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Customer Value

Do you want to hold on to the most valuable customers, make less valuable and prevent high value customers from defecting. customer needs during the customer life cycle? The first step is to determine lifetime customer value and compare that to customer cost. You must understand that customers need accurate information, immediate restoration of service, and durable repairs during the customer life cycle. This implies that meeting these customer needs will cost companies money. Simultaneously, your company needs to define marketing campaigns to attract and prevent high value customers from defecting.

Larry Selden and Geoffrey Colvin described companies who are cashing in on customer profitability (customer value less customer cost) in their article customer profitability (customer value less customer cost) in their article.

  • Fidelity Investments, the world?s largest mutual fund company, installed an automated phone system that identified a customer who does limited business and routed them into longer queues, so the most- better service through shorter wait times when calling. unprofitable customers became profitable, and profitable customers got better service through shorter wait times when calling.
  • Royal Bank of Canada began offering financial advice and planning for settling estates. This service increased the bank's retention of assets from 30% to 50% and attracted new assets equal to another 25%.
In addition to automated phone system routing and directed marketing and services, call centers are popular with customers of Fortune 500 companies.  However, the average cost of an inbound call to a 100-seat call center ranges from just over $7 for agents in the financial services industry to more than $17 for agents in high-tech support centers responsible for technical fixes as reported by Purdue University’s Center for Customer Driven Quality.  Call center managers are looking for improvements in agent turnover, interview techniques and email handling to reduce customer cost.

Companies should estimate customer lifetime value (LTV) in addition to estimating the cost of customers.  In his book, Customers for Life, Carl Sewell estimated that “each new customer that comes through the door of a Cadillac dealership represents a potential LTV of more than $322,000.  The figure is a projection of the number of automobiles the customer is likely to purchase over his or her lifetime, as well as the services those automobiles will require over a lifetime.”  This what is called a loyal customer, those who keep coming back, spending more, and bringing you new customers.

Let Bradley Lambert facilitate sessions with your selected employees who interact with customers during the customer life cycle.  The goals of these sessions are to:
  • Create a formal model of the enterprise to connect company goals with its controllable activities, and
  • Create a process for using customer data to identify actions to improve profitability.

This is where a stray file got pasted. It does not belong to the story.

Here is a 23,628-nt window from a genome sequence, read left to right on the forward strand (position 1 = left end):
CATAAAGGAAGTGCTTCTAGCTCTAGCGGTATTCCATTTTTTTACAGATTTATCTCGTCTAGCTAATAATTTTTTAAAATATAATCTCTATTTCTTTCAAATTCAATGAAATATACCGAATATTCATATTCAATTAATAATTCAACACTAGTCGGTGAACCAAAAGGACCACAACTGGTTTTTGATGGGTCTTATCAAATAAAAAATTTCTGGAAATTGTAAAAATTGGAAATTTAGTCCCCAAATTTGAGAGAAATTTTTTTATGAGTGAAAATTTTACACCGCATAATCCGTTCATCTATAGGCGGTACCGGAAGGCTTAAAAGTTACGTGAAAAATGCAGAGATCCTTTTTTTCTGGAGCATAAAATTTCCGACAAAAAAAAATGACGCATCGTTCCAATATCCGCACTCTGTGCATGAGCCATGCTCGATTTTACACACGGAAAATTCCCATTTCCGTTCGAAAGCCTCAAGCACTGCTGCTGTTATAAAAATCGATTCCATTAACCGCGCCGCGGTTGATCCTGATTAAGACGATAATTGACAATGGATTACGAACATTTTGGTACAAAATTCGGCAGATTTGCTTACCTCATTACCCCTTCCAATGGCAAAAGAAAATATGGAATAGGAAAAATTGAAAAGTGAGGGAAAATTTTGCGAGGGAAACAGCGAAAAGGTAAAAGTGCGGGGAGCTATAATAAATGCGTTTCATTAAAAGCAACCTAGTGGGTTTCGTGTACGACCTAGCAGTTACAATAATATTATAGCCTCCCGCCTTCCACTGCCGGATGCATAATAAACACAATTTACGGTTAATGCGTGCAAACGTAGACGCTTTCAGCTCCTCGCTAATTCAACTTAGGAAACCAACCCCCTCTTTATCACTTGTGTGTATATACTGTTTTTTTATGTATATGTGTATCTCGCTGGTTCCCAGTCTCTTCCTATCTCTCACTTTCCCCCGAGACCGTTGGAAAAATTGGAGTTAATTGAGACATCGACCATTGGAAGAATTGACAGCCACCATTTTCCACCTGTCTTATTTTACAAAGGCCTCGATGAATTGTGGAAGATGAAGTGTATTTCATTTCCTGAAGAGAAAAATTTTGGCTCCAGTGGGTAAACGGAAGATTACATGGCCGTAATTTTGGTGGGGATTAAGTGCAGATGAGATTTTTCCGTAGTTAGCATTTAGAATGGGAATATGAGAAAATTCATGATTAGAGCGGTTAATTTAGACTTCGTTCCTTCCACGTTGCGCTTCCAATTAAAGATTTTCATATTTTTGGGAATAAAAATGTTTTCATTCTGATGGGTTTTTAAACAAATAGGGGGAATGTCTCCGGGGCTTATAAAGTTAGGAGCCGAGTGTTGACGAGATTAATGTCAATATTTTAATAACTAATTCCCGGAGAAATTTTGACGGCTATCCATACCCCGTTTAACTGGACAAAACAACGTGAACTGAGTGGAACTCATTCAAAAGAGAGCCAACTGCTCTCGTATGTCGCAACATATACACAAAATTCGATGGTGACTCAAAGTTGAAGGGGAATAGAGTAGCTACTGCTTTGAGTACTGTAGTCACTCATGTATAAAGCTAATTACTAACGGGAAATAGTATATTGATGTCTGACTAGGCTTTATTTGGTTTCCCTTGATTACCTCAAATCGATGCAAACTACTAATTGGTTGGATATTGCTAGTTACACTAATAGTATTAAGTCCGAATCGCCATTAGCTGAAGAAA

During these sessions the participants will define the customer life cycle and develop a customer cost model consisting of five phases.


  1. Collect Customer Behavior Data
  2. Analyze Data
  3. Identify Alternatives
  4. Take Action
  5. Measure and Report Benefits

Customer Cost Model (an example detail outline)

  1. Collect Customer Behavior Data
    1. Track high value customers
      1. Know what data to collect, why, how much and how it is to be used
      2. Behavior (activity) profile
      3. Demographic characteristics
    2. Types of data:
      1. Latency = the number of days until the customer service calls (making a purchase, calling help desk, visiting a web site,
      2. Recency = most recent activity, ranking customers against each other in order to segment and target them
      3. Frequency = most frequent (total) activity
      4. General = customer ID, units of activity, date of activity
  2. Analyze
    1. Look for variances or changes in behavior to take action with customer (e.g. time between appointments variance to the norm)
    2. Identify trigger points (e.g., customer complaint call, missed appointments)
    3. Link behavior to the customer’s business objectives and to things managers have control of
  3. Identify Action Alternatives by Using Data to:
    1. Predict customer behavior
    2. Encourage customers to do what you want
    3. Decrease customer cost and increase profits
    4. Determine when the customer is about to defect
    5. Determine which customers to contact more often
    6. Predict which customers will respond to incentive programs
    7. Predict future sales expectations (life time value)
    8. Stop spending incremental dollars on the customer when the customer stops taking action or providing feedback
    9. Stop doing what was unnecessary and focus on what was important (serving the customer)
  4. Take Action
    1. Take action only when you have to
    2. Take no action if there is a probability the customer will take no action
    3. Implement business process redesign
    4. Reallocate budget to get more profitable customers
    5. Focus customer marketing campaigns
    6. Determine who, what and when to communicate based on ROI, and behavior predictions
    7. Do something for the customer, e.g., discounts, new service, competitive features, 2nd purchase discounts
  5. Measure and Report Benefits